This is part of our Take a Closer Look series. This regular feature offers a behind-the-scenes view of some of our hidden treasures in our library and what they reveal about our shared past.
Civil Defense in Virginia in the 1950s
Air raid drills. Conelrad. Bomb shelters. Duck and cover. All of these were familiar terms to Americans in the Cold War culture of the 1950s. The future looked uncertain in the new Atomic Age, and there was growing tension between America and the Soviet Union. People lived with the threat of nuclear war as part of their daily lives.
President Harry Truman established the Federal Civil Defense Administration (FCDA) in 1950 after the outbreak of the Korean War. As part of the Alert America campaign, the FCDA flooded the public with some 400 million pieces of survival literature that attempted to educate and reassure people that simple civil defense procedures would protect them from a nuclear attack. People received maps showing evacuation routes, families were encouraged to build their own bomb shelters, and countless schoolchildren watched the movie “Duck and Cover” and practiced hiding under their desks when they “see the flash.”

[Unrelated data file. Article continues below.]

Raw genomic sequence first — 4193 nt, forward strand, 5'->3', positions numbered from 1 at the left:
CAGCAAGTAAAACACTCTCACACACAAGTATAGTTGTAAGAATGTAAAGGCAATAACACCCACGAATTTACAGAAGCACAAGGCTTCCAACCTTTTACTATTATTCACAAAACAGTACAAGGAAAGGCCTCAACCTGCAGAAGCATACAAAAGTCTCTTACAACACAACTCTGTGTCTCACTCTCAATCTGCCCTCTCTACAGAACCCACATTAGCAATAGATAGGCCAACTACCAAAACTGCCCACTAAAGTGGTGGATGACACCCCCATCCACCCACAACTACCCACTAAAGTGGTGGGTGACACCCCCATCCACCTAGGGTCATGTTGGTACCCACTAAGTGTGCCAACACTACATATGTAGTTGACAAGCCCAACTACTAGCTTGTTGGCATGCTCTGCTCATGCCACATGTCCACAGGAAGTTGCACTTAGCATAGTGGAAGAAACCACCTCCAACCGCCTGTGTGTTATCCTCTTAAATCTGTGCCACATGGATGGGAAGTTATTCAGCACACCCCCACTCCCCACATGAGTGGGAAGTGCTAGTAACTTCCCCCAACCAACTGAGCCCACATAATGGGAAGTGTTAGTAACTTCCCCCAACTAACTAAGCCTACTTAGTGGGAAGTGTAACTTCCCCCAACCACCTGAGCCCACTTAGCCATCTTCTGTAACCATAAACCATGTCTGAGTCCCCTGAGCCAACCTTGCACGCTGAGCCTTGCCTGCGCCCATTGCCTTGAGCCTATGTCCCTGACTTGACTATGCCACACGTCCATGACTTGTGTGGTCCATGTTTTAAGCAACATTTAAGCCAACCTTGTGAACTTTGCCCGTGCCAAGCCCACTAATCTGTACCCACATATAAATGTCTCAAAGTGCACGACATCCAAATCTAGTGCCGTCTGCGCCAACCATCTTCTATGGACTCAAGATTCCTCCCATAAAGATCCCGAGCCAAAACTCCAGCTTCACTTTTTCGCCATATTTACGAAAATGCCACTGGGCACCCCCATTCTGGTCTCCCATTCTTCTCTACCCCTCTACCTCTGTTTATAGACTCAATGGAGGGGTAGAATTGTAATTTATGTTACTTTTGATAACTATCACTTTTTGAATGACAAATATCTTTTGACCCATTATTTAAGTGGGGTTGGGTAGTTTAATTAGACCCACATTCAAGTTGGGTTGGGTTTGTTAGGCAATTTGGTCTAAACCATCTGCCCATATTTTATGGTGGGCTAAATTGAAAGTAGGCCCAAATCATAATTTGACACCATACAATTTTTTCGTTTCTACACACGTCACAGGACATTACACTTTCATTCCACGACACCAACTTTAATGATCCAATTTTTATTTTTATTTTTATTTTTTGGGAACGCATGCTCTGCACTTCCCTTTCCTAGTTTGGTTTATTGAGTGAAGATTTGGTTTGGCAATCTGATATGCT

After the Cold War, the government focus shifted away from defense against Soviet air strikes. The civil defense programs were replaced by the Federal Emergency Management Agency (FEMA), which was created in 1978 to oversee civil defense and disaster management.